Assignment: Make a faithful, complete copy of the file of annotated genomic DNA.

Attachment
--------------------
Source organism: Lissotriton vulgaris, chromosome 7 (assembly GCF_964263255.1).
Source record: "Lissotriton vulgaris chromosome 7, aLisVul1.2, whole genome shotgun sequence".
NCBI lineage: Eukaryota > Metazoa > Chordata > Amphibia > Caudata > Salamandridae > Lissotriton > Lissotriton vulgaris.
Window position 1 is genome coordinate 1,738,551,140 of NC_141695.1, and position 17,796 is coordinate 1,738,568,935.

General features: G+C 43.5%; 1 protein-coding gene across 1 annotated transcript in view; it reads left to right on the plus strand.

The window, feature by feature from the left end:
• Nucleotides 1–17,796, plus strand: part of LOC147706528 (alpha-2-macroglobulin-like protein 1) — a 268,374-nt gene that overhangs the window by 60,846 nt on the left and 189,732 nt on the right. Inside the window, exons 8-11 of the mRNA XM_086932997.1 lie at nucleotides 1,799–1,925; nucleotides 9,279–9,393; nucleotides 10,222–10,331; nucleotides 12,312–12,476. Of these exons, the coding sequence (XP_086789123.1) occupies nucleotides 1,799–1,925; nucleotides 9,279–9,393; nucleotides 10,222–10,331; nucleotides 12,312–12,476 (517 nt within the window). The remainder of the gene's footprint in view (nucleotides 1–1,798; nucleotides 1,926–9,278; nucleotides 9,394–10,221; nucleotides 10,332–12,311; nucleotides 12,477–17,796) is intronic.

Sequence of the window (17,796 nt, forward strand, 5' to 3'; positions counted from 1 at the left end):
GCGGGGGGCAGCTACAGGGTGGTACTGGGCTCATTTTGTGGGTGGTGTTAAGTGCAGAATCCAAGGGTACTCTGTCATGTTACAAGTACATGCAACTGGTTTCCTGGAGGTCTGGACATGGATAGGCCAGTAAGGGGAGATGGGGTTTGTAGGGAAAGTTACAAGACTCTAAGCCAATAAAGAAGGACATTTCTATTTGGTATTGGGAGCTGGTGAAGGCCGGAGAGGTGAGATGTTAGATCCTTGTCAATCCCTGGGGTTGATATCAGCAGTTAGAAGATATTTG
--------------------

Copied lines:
Source organism: Lissotriton vulgaris, chromosome 7 (assembly GCF_964263255.1).
Source record: "Lissotriton vulgaris chromosome 7, aLisVul1.2, whole genome shotgun sequence".
NCBI lineage: Eukaryota > Metazoa > Chordata > Amphibia > Caudata > Salamandridae > Lissotriton > Lissotriton vulgaris.
Window position 1 is genome coordinate 1,738,551,140 of NC_141695.1, and position 17,796 is coordinate 1,738,568,935.

General features: G+C 43.5%; 1 protein-coding gene across 1 annotated transcript in view; it reads left to right on the plus strand.

The window, feature by feature from the left end:
• Nucleotides 1–17,796, plus strand: part of LOC147706528 (alpha-2-macroglobulin-like protein 1) — a 268,374-nt gene that overhangs the window by 60,846 nt on the left and 189,732 nt on the right. Inside the window, exons 8-11 of the mRNA XM_086932997.1 lie at nucleotides 1,799–1,925; nucleotides 9,279–9,393; nucleotides 10,222–10,331; nucleotides 12,312–12,476. Of these exons, the coding sequence (XP_086789123.1) occupies nucleotides 1,799–1,925; nucleotides 9,279–9,393; nucleotides 10,222–10,331; nucleotides 12,312–12,476 (517 nt within the window). The remainder of the gene's footprint in view (nucleotides 1–1,798; nucleotides 1,926–9,278; nucleotides 9,394–10,221; nucleotides 10,332–12,311; nucleotides 12,477–17,796) is intronic.

Sequence of the window (17,796 nt, forward strand, 5' to 3'; positions counted from 1 at the left end):
GCGGGGGGCAGCTACAGGGTGGTACTGGGCTCATTTTGTGGGTGGTGTTAAGTGCAGAATCCAAGGGTACTCTGTCATGTTACAAGTACATGCAACTGGTTTCCTGGAGGTCTGGACATGGATAGGCCAGTAAGGGGAGATGGGGTTTGTAGGGAAAGTTACAAGACTCTAAGCCAATAAAGAAGGACATTTCTATTTGGTATTGGGAGCTGGTGAAGGCCGGAGAGGTGAGATGTTAGATCCTTGTCAATCCCTGGGGTTGATATCAGCAGTTAGAAGATATTTG